It follows that one of the complainants succinctly posed a, perhaps the, pertinent question: “They claim that anyone could have found this 9. How could we if it was not accessible to us to find until the last day they moved it to a private vehicle?” The Panel agrees. The simple bottom line was that the 9 was not readily accessible to the public during almost the full duration of the contest. Without attributing even a smidgeon of ill will or inappropriate purpose to the broadcaster, the Panel concludes that CKIX’s ultimate execution of the contest was faulty. Did it have other choices? Should it have apologized and rebegun? Were there other creative prospects? That is not for the Panel to determine. That was for the station to sort out at the time.
The Panel considers that the broadcaster made good faith efforts, but that is not the test established in Clause 12. It is the requirement to conceive and conduct the contest fairly that the station must meet, not merely a good faith effort to achieve that result. The Panel considers that CKIX-FM failed to attain that goal. The Panel considers that, however assiduously the clues were pondered, the missing 9 could not have been located by the listeners until the final day; this rendered the contest unfair and thus in violation of Clause 12 of the CAB Code of Ethics.
In all CBSC decisions, the Panels assess the broadcaster’s response to complainants. The station is under no requirement to agree with the complainant(s), but their reply is expected to be thoughtful, thorough and respectful in its explanation of its side of the story. In this case, CKIX-FM provided the complainants with some background information on the contest, including the cause of the challenging circumstances that led to a revision of the contest mid-way through the promotional period. The station was extremely candid with the complainants, as it was with the CBSC as well, supplying more information than was, strictly speaking, required in order to be of help in the evaluation of the highly-publicized and high-profile contest. Although the complainants remained dissatisfied with the development of the contest, the Panel finds that, with respect to the issue of broadcaster responsiveness, the station has clearly met and indeed surpassed its obligations.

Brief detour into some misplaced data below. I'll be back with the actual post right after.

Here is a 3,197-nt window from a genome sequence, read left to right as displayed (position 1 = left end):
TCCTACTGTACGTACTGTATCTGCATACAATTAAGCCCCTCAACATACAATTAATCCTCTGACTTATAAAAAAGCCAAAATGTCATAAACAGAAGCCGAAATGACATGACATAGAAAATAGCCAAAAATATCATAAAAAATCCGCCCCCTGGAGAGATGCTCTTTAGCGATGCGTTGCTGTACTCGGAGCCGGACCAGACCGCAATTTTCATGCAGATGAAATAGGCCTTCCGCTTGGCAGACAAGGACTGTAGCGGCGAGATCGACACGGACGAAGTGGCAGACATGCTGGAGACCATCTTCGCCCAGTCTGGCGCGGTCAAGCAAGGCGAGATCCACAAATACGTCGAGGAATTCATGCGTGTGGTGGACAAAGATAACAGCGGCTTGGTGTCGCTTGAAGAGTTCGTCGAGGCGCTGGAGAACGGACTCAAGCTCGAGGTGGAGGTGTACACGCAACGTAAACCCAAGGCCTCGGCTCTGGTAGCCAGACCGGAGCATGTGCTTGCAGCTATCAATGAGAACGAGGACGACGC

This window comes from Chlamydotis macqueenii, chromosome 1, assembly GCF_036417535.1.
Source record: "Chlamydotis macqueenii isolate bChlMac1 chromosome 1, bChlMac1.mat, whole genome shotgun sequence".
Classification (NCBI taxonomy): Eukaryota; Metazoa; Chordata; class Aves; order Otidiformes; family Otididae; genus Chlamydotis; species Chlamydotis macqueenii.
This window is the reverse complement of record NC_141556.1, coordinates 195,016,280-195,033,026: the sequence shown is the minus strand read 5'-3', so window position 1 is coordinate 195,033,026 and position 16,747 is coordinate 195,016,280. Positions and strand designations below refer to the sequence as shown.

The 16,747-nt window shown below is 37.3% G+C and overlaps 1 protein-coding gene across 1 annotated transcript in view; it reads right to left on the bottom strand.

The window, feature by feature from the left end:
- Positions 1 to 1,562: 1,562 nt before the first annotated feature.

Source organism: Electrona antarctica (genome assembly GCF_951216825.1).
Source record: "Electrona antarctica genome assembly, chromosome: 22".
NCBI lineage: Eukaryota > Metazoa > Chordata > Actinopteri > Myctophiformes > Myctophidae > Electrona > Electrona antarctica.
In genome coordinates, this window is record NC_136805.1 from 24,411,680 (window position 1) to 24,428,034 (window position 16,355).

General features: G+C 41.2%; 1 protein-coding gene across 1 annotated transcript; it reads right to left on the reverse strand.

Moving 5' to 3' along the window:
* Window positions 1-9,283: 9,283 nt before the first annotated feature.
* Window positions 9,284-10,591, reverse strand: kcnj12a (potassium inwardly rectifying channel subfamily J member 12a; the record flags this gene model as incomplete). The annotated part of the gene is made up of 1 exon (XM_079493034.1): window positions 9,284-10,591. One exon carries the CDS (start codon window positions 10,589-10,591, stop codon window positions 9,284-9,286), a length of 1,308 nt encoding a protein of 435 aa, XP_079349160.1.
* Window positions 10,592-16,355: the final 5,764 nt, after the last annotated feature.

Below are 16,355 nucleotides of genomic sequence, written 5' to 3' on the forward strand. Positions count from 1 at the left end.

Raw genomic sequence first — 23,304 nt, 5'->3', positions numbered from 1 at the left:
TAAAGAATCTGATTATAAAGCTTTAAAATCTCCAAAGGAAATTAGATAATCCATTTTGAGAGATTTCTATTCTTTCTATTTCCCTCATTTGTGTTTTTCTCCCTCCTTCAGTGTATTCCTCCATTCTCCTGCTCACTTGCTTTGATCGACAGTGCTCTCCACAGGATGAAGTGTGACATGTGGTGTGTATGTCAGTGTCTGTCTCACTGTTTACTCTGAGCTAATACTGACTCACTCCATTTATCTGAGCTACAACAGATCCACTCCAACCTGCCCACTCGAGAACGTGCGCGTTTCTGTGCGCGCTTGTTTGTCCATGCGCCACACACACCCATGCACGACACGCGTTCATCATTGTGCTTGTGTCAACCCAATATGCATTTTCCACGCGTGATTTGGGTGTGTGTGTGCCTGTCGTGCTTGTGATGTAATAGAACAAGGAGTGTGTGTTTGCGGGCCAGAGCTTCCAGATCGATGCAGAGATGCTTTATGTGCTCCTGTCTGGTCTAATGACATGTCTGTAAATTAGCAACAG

Announcement of the Decision
CKIX-FM is required to: 1) announce the decision, in the following terms, once during peak listening hours within three days following the release of this decision and once more during peak listening hours within seven days following the release of this decision, but not on the same day as the first mandated announcement; 2) within the fourteen days following the broadcasts of the announcements, to provide written confirmation of the airing of the statement to the complainant who filed the Ruling Request; and 3) at that time, to provide the CBSC with a copy of that written confirmation and with air check copies of the broadcasts of the two announcements which must be made by CKIX-FM.
The Canadian Broadcast Standards Council has found that CKIX-FM (99.1 Hits FM) has violated Clause 12 of the Canadian Association of Broadcasters’ Code of Ethics. In its Missing 9 contest of September and October 2008, Hits FM felt obliged to change the location of the missing 9 from inside a private storage facility to the back of a truck on the street outside the facility. Consequently, Hits FM did not ensure that the location of the missing 9 on the final day of the contest was accessible to listeners from the very beginning of the contest. This violated Clause 12 of the CAB Code of Ethics, which requires that contests be conducted fairly.
This decision is a public document upon its release by the Canadian Broadcast Standards Council.